To fully appreciate the departure architect Ludwig Mies van der Rohe made with his pair of residential towers at 860 and 880 N. Lake Shore Drive one must look a little farther north, where the drive bends and goes west.
At 999 N. Lake Shore Drive is a red brick confection built in 1912, its façade busy with window bays, stone railings and a mansard roof. Designed by Benjamin Marshall, it’s a substantial old building but one that, like many others on the Gold Coast, looks back to earlier architectural tradition.
Mies van der Rohe was having none of that. Like many people who had lived through World Wars I and II, he wanted to look toward a new, technology-driven world.
That’s why it’s no surprise to read in an April 1949 Chicago Tribune article announcing the two 26-story towers that their “exteriors will be devoid of ornamentation.” They would be built with “all exterior walls of glass and steel,” and the ”steel horizontal and vertical bands will be painted black.”
Twenty years after the pair opened, another Tribune writer said Mies’s design was a successful modern response to “the hulking, stolid, gargoyle-studded apartment buildings of the past” that couldn’t “be produced economically anymore.”
To some people the look might seem ordinary, out-of-date or blah now, but that’s in part a tribute to how successful Mies’s design was for these two buildings. For the next several decades, their elegant simplicity would be imitated again and again, both by Mies in other Chicago locations and in other cities, and by countless other architects who followed his lead.
The modern look of Mies’s design could be manufactured and used for various functions. In Chicago, his standardized design was used for office buildings for IBM and the federal government, classrooms at IIT and UChicago, a post office and even a small chapel at IIT.
Mies van der Rohe is an iconic figure in 20th century architecture, and these twins on Lake Shore Drive are the best representations of his work in Chicago. We’ll see why when we go inside and look out.
First, let’s talk about Mies. Born in 1886 in Germany and named Maria Ludwig Michael Mies, he was an early modernist in Germany, running the Bauhaus, an art and design school whose embrace of avant garde artistic expression ran afoul of the Nazi Party’s love of bombastic old-fashioned art for their empire. In 1937, he came to Chicago to run the architecture department at the Armour Institute, now called IIT.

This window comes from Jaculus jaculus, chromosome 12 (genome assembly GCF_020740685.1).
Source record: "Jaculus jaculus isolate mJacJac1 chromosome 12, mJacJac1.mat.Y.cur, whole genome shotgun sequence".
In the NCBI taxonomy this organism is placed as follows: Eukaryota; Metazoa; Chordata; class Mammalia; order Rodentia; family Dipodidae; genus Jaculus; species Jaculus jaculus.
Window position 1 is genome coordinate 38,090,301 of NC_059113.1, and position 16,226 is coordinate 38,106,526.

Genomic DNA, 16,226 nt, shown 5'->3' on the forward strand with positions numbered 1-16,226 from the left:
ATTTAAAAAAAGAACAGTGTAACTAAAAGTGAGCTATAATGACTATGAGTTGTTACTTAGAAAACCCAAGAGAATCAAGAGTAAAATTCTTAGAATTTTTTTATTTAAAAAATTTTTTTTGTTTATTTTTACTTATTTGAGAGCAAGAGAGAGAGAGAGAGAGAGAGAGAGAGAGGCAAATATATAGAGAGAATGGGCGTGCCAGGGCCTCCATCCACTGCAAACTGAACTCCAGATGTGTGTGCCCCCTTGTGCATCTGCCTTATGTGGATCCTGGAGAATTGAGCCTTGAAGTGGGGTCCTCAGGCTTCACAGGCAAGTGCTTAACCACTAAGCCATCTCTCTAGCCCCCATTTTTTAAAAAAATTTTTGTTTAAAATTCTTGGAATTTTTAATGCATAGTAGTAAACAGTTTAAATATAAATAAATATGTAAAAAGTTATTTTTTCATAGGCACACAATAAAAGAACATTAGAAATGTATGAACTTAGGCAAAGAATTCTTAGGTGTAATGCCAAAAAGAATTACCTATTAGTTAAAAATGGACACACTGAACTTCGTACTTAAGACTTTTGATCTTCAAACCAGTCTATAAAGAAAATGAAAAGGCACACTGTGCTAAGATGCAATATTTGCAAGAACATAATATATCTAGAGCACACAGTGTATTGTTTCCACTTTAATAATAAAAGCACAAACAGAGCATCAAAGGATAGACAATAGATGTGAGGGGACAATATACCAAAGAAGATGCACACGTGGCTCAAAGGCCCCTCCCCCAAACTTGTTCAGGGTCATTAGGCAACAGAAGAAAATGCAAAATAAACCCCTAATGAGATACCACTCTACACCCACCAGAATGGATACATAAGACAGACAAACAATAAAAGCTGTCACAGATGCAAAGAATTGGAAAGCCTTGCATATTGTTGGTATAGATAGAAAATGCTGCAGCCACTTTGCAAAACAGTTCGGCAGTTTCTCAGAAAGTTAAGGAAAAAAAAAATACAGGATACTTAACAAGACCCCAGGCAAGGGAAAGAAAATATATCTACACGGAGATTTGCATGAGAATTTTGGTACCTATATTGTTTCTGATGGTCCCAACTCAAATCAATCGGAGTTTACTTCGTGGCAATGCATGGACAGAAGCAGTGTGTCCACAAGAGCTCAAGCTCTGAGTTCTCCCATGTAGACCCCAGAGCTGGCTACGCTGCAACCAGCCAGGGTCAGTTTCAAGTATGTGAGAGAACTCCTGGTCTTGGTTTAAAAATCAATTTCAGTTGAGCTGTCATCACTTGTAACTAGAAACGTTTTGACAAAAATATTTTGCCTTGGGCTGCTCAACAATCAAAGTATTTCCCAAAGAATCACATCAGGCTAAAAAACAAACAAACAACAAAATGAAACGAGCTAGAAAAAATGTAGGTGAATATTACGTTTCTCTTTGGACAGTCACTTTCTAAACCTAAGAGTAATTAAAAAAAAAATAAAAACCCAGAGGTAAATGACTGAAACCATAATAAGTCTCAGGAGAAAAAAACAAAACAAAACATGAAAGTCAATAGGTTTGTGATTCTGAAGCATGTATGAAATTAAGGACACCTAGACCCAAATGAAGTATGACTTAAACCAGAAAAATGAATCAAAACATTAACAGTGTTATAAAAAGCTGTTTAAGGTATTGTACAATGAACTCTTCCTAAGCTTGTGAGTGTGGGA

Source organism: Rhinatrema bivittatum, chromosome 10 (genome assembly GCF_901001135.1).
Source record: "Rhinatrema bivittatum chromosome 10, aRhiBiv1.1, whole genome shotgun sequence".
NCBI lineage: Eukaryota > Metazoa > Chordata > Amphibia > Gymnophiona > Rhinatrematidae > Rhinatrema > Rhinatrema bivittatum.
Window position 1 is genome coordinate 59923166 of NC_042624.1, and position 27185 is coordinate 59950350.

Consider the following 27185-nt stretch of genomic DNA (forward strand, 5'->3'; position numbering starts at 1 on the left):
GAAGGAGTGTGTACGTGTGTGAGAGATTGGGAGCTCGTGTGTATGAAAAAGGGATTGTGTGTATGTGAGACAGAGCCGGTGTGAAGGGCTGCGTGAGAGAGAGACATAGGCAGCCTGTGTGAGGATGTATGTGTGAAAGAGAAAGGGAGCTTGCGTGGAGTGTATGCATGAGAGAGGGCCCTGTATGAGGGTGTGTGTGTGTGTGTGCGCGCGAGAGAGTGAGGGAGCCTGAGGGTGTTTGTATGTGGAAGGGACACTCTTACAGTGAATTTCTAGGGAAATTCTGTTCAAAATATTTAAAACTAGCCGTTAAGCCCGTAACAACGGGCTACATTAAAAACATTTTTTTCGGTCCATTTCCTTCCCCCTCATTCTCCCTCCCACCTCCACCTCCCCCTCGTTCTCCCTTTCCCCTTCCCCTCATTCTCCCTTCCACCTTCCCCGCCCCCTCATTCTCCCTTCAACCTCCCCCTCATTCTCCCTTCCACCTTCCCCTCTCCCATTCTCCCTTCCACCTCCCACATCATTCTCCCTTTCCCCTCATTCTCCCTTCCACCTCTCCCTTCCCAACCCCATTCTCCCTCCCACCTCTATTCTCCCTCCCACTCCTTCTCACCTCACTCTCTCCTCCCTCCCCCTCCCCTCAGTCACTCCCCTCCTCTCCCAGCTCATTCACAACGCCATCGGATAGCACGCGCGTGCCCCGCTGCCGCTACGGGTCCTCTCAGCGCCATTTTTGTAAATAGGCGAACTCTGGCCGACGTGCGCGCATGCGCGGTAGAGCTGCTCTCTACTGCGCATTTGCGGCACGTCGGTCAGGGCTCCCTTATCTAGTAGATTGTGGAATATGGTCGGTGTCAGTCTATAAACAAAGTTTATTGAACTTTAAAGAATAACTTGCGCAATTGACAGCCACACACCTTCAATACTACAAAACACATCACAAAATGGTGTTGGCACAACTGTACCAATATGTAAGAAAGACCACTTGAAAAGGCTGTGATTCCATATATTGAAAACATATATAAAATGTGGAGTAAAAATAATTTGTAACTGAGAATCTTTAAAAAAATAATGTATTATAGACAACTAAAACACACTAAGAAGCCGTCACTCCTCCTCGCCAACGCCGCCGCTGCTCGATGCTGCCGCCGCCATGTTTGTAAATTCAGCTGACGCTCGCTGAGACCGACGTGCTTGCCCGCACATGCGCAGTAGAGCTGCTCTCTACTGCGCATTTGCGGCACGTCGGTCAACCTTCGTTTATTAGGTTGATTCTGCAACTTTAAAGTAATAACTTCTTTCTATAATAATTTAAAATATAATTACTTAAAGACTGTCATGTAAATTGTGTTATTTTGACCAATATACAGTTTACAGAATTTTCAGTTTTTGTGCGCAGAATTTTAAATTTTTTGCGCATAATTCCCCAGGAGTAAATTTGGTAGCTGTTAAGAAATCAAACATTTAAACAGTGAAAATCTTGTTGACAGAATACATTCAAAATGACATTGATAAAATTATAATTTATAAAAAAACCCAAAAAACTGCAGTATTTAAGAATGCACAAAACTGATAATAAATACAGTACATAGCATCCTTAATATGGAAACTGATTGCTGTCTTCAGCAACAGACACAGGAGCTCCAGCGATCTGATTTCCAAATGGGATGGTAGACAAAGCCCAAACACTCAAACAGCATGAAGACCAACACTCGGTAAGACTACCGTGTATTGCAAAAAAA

In his first dozen American years before construction started on the Lake Shore Drive buildings, Mies designed several other structures in Chicago, beginning in 1943 with the Mineral and Metals Building at 3350 S. Federal St. The structure has the stripped-down, boxy minimalist look of Miesian modernism, but is much more brick than these nearly all-glass buildings. Then Mies started designing apartment buildings for developer Herbert Greenwald, starting with the 22-story Promontory Apartments at 5530 S. South Shore Drive completed in 1949. In this building you see more glass but still a lot of brick.
In 1949, Greenwald rolled out plans for a pair of Mies buildings at 860/880 and told the Tribune each of the two will have 40,000 square feet of glass, “more window space than any similar sized building in the country.”
The buildings opened around the same time Chicago physician Edith Farnsworth was moving into the house Mies designed for her 58 miles away in Plano, Ill. The Edith Farnsworth House was a rural, riverside retreat, but it’s based on the same concept: using a minimal amount of structure as a frame for space inside and views outside.
Mies had been trying to maximize the amount of glass used on a building since 1921 in Germany, when he entered a competition to design Berlin’s first skyscraper. His entry in the Friedrichstrasse contest was all glass outside, mounted on a steel structure. Mies called it the architecture of “skin and bones,” glass as the skin and steel as the bones.
It wasn’t until three decades later, when 860/880 opened, that people got to see a fully realized “skin and bones” building from Mies.
The placement of the two buildings at right angles to each other is an important part of the design, both because it keeps the pair from looking like static bookends and because it gives more of the rooms inside big, unblocked views. That was partly done to soothe the neighbors.
Robert H. McCormick, who developed the buildings with Greenwald, assembled the land by adding parcels his family already owned to a piece Northwestern University possessed. In the deal, he had to agree the new project would leave a view corridor open for another Northwestern property immediately west. Thanks to that agreement, you can now see between the two buildings over to another icon of 20th century Chicago architecture: the former John Hancock Center (now called 875 N. Michigan Avenue).
Compared to older buildings with hefty foundations and grand entrances, 860/880 are lighter, seeming to float above the street with a small glass lobby at the core.
That weightlessness sets you up for what you find inside the apartments. Wrapped in glass, the design brings the lake and sky into the interior. The owner of a 12th-floor unit that’s up for sale recently let WBEZ’s Reset go inside, where looking east we saw how the horizon of the lake meets your eye like a third line between the floor and the ceiling that bracket the space we were in.
Dennis Rodkin is the residential real estate reporter for Crain’s Chicago Business and Reset’s “What’s That Building?” contributor. Follow him on Twitter @Dennis_Rodkin.
K’Von Jackson is the freelance photojournalist for Reset’s “What’s That Building?” Follow him on Instagram @true_chicago.